When the story begins, Carl Mørck, a brilliant detective with an anti-social personality, is just coming back to work from medical leave after recovering from a tragic attack on his investigative team that resulted in the death of one of his partners, a crippling injury to his other partner, and a bullet wound that came very close to killing him. He recovered from the bullet wound, but he has not recovered from the emotional wounds.

Carl lay there a long time, as if he’d fainted, with his head full of desperate thoughts. They took his pulse and then drove off with him and his two partners. Only at the hospital did he open his eyes. They told him that his eyes had a dead look to them. They thought it was the shock, but it was from shame.

His return to the police department was not welcome. He was a difficult leader, a real loner, and nobody wanted to work with him. Fortunately, a new grant had just been given to the Chief to open up a new department that would investigate cold cases. It was to be called “Department Q” and Carl was given that job, with an office in the basement, and a huge backlog of unsolved cases, or “hopeless cases,” as the police chief called them.

The first case Carl chose to look at involved a popular politician who went missing five years earlier. Merete Lynggaard, had disappeared while on a ferry ride with her younger disabled brother. The case had been poorly investigated, no clues were found, the case had been shelved and everyone assumed she had fallen overboard and perished. She had not. She was still very much alive, but being held captive in very cruel conditions by an unknown assailant.

The course of solving this mystery was intricate and fascinating. Carl was given an assistant, Hafez el-Assad, a Syrian immigrant, to help him with the case. The two of them, both brilliant detectives, became quite an effective team. You got to know all the characters well enough to know why they each did what they did in the story. And it was one of those “unputdownable” books that kept you anxious and on alert until the very end.

Somewhere inside of him, where cause and effect were not weighed against each other, and where logic and explanations never challenged consciousness, in that place where thoughts could live freely and be played out against each other—right there in that spot, things fell into place, and he understood how it all fitted together.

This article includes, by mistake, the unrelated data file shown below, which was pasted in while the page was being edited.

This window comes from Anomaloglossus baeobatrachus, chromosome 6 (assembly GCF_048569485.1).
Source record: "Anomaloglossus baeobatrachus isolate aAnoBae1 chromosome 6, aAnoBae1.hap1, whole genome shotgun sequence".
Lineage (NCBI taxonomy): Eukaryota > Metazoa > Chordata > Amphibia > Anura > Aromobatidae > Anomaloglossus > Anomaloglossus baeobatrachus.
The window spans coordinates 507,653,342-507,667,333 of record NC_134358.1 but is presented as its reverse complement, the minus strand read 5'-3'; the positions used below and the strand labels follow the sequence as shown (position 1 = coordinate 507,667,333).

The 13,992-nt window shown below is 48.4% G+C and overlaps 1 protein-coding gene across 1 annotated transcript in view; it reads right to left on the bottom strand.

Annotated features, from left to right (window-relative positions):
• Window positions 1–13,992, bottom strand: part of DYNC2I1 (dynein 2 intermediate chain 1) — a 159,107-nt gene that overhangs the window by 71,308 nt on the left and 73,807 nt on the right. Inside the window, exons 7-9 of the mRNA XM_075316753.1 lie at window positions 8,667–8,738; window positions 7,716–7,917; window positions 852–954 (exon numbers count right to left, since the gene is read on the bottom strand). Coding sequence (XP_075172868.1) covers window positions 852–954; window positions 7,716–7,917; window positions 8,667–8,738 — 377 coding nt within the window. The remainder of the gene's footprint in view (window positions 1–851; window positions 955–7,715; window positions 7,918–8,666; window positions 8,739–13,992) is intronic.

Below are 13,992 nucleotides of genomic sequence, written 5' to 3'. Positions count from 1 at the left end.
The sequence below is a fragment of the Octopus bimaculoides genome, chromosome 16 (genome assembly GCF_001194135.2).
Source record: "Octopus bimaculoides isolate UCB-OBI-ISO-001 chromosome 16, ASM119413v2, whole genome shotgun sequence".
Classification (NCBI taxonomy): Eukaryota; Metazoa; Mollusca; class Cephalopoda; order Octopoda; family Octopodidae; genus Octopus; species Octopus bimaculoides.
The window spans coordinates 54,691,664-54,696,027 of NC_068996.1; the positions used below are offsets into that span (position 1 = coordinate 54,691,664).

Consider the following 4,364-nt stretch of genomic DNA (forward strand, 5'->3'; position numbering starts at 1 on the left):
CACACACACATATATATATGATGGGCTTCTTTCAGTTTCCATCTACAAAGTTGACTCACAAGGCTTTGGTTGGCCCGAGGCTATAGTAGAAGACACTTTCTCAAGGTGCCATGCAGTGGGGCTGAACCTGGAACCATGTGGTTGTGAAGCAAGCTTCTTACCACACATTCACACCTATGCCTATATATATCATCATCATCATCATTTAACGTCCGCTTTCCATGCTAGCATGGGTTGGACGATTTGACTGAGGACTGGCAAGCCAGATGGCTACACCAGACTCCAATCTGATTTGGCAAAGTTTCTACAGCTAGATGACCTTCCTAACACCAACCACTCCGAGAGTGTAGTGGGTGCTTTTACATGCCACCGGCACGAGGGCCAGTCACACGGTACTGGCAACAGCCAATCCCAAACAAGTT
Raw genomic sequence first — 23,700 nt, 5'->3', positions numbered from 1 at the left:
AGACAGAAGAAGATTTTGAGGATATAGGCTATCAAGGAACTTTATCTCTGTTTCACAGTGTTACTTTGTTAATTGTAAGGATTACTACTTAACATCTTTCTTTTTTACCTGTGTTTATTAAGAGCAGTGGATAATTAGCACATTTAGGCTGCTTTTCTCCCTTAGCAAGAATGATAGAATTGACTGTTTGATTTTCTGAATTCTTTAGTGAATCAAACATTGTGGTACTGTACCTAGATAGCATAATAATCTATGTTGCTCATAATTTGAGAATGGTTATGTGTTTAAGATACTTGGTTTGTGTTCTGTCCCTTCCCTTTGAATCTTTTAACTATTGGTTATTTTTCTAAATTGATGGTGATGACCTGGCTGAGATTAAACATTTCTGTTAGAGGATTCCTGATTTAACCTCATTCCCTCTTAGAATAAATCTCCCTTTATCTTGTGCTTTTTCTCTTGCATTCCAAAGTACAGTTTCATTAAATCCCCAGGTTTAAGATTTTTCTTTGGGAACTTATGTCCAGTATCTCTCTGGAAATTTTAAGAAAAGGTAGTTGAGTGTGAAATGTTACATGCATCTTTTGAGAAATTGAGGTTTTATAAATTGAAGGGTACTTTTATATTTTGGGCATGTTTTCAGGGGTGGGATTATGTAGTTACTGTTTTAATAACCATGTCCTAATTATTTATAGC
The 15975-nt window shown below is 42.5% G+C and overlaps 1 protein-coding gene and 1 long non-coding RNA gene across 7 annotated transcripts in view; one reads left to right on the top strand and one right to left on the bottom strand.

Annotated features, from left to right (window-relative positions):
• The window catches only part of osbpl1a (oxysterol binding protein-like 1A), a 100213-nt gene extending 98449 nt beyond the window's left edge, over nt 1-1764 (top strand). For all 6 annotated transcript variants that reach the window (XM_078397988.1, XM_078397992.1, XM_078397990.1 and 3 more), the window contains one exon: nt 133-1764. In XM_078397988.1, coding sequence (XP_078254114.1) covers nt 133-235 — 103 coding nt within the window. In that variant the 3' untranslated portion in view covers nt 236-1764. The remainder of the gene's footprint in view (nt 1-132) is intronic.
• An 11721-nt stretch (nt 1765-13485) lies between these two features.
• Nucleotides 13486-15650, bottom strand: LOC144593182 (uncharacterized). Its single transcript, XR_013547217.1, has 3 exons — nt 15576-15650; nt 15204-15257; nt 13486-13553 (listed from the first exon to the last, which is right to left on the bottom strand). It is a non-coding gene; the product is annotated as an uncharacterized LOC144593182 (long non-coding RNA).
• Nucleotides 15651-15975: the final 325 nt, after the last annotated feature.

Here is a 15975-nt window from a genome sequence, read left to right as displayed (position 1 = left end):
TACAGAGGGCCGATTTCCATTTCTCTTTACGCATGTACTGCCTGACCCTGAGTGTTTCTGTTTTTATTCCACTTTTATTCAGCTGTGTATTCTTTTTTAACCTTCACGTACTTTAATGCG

This book is the first in a series by this author. I will definitely be reading more of them!


I read this book for the Readers Imbibing Peril XIII challenge.

RIP XIII: The Whispering Statue

When I was young, I read all the Nancy Drew mysteries (at least the ones that were available at that time)! My brothers and I would go to the library every week and I would come out with a pile of books, mostly Nancy Drew mysteries. They said to me many times, “Rob, you’re in a reading rut!”  Yes, that’s what good mysteries do to you, and I still love getting caught in a mystery reading rut!

The Whispering Statue, by Carolyn Keene, is book #14 in the original series. All the Nancy Drew books were actually ghostwritten, and my favorite of the ghostwriters was Mildred A. Wirt Benson. She wrote the first twenty-three books in the series, and those are my favorites.

Another interesting tidbit about the early Nancy Drew books, which were originally published in the 1930s, is that they were rewritten and republished in the 1970s. The copy I read of The Whispering Statue was definitely a rewritten one from the 70s because the plot was significantly different and shorter than the earlier version, AND the word “groovy” was used two or three times in the story. That was a dead giveaway to someone very familiar with the late 60s and early 70s!!

I enjoyed rereading this mystery. It was pleasant to spend an afternoon on the porch with a fun book. My goal is to slowly reread as many of the Nancy Drew books as possible!

Penguin Random House: the publisher’s summary of plot:

Once again, Nancy faces two puzzling mysteries at once! The first concerns a valuable collection of rare books that Mrs. Horace Merriam commissioned anart dealer to sell–has he swindled her instead? The second mystery revolves around the baffling theft of a beautiful marble statue. To solve both mysteries, the famous young detective disguises herself and assumes a false identity. Despite these precautions, danger stalks Nancy’s every move. An attempted kidnapping, a nearly disastrous sailboat collision, and an encounter with a dishonest sculptor are just a few of the exciting challenges that Nancy is faced with as she gathers evidence against a clever ring of art thieves.

I read this book for the RIP XIII challenge, Peril the First